The Department of Recreation and Leisure Studies is a division of the Faculty of Applied Health Sciences
We all like to think we are more than our work –but most of us also have choices in terms of what we do for pay and/or how we spend our time outside of paid work. For those who find it challenging or impossible to access the world of paid work, this can be very marginalising.
Decentring Work, a new book edited by recreation and leisure studies professors Heather Mair and Susan Arai with Donald Reid of the University of Guelph, questions how and why we have come to value paid employment as the marker of social success and individual self-worth, and investigates the role that leisure might play in its stead.
Mair suggests there’s always been a societal connection between who people are and what they do. “The notion of ‘paid employment’ began when we started to sell our labour as a way of surviving in the capitalist system. As such, success becomes defined by how much our labour is worth monetarily. However paid work can also make us feel useful, engaged, valued and like we are ‘pulling our own weight’ in society. You hear this language increasingly as people and policy makers become less and less patient with those who are outside of the traditional workforce.”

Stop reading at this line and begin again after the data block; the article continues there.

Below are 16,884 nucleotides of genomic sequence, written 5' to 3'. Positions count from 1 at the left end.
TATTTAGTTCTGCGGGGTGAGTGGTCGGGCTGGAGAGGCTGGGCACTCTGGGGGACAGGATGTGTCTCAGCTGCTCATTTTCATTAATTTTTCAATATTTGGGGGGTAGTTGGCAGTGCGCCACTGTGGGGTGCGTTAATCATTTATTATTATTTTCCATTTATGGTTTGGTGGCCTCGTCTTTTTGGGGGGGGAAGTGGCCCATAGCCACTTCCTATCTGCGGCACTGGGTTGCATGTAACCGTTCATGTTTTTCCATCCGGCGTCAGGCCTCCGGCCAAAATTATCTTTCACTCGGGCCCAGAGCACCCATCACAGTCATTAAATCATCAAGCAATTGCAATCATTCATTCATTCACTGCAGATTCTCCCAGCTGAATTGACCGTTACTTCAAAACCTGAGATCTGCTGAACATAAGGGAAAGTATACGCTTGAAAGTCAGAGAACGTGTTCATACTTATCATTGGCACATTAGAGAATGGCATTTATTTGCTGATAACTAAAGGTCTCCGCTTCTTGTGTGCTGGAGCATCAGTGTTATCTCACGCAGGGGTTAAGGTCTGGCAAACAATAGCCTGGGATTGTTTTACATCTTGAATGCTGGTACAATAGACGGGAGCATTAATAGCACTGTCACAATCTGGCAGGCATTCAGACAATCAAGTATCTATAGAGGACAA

Arguably, this construct presents a challenge for many. Not only can there be financial challenges for individuals and families who, for whatever reason, are not engaged in paid work, there can be devastating social repercussions.
Throughout the book, leading scholars probe dimensions of marginalization and oppression experienced by groups such as women living in poverty, new immigrants, and older adults. They show how leisure can be a vital element in confronting issues surrounding homelessness, incarceration, dementia care, disability, and ethnicity.
“Volunteering and engaging in recreation and leisure are excellent alternatives for developing the self and contributing to community,” says Mair. “The book makes a strong argument for policy change. Re-drawing the relationship between paid work and worth is an issue that must be taken up at the community level.”